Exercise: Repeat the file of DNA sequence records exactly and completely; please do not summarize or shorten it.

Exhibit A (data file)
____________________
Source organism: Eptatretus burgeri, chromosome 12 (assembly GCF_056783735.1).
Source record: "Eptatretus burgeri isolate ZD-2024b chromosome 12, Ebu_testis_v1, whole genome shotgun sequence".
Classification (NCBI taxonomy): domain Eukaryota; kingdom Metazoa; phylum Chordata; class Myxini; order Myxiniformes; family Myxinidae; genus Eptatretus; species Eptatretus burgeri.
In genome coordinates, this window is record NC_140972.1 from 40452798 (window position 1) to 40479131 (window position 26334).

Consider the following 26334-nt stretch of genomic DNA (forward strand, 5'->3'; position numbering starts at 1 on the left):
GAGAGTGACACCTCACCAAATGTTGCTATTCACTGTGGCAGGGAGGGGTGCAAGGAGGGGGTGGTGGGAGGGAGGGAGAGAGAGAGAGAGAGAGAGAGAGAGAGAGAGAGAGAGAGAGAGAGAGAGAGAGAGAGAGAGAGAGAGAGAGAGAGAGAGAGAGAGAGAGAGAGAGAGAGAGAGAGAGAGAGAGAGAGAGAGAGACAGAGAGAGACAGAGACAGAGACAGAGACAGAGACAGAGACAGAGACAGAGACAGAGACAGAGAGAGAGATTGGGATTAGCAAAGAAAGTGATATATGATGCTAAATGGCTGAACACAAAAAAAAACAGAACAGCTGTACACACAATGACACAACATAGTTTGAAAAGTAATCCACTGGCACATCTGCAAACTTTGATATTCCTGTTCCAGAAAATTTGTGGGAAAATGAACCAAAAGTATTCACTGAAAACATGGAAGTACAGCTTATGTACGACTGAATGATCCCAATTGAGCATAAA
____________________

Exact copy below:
Source organism: Eptatretus burgeri, chromosome 12 (assembly GCF_056783735.1).
Source record: "Eptatretus burgeri isolate ZD-2024b chromosome 12, Ebu_testis_v1, whole genome shotgun sequence".
Classification (NCBI taxonomy): domain Eukaryota; kingdom Metazoa; phylum Chordata; class Myxini; order Myxiniformes; family Myxinidae; genus Eptatretus; species Eptatretus burgeri.
In genome coordinates, this window is record NC_140972.1 from 40452798 (window position 1) to 40479131 (window position 26334).

Consider the following 26334-nt stretch of genomic DNA (forward strand, 5'->3'; position numbering starts at 1 on the left):
GAGAGTGACACCTCACCAAATGTTGCTATTCACTGTGGCAGGGAGGGGTGCAAGGAGGGGGTGGTGGGAGGGAGGGAGAGAGAGAGAGAGAGAGAGAGAGAGAGAGAGAGAGAGAGAGAGAGAGAGAGAGAGAGAGAGAGAGAGAGAGAGAGAGAGAGAGAGAGAGAGAGAGAGAGAGAGAGAGAGAGAGAGAGAGAGAGACAGAGAGAGACAGAGACAGAGACAGAGACAGAGACAGAGACAGAGACAGAGACAGAGACAGAGAGAGAGATTGGGATTAGCAAAGAAAGTGATATATGATGCTAAATGGCTGAACACAAAAAAAAACAGAACAGCTGTACACACAATGACACAACATAGTTTGAAAAGTAATCCACTGGCACATCTGCAAACTTTGATATTCCTGTTCCAGAAAATTTGTGGGAAAATGAACCAAAAGTATTCACTGAAAACATGGAAGTACAGCTTATGTACGACTGAATGATCCCAATTGAGCATAAA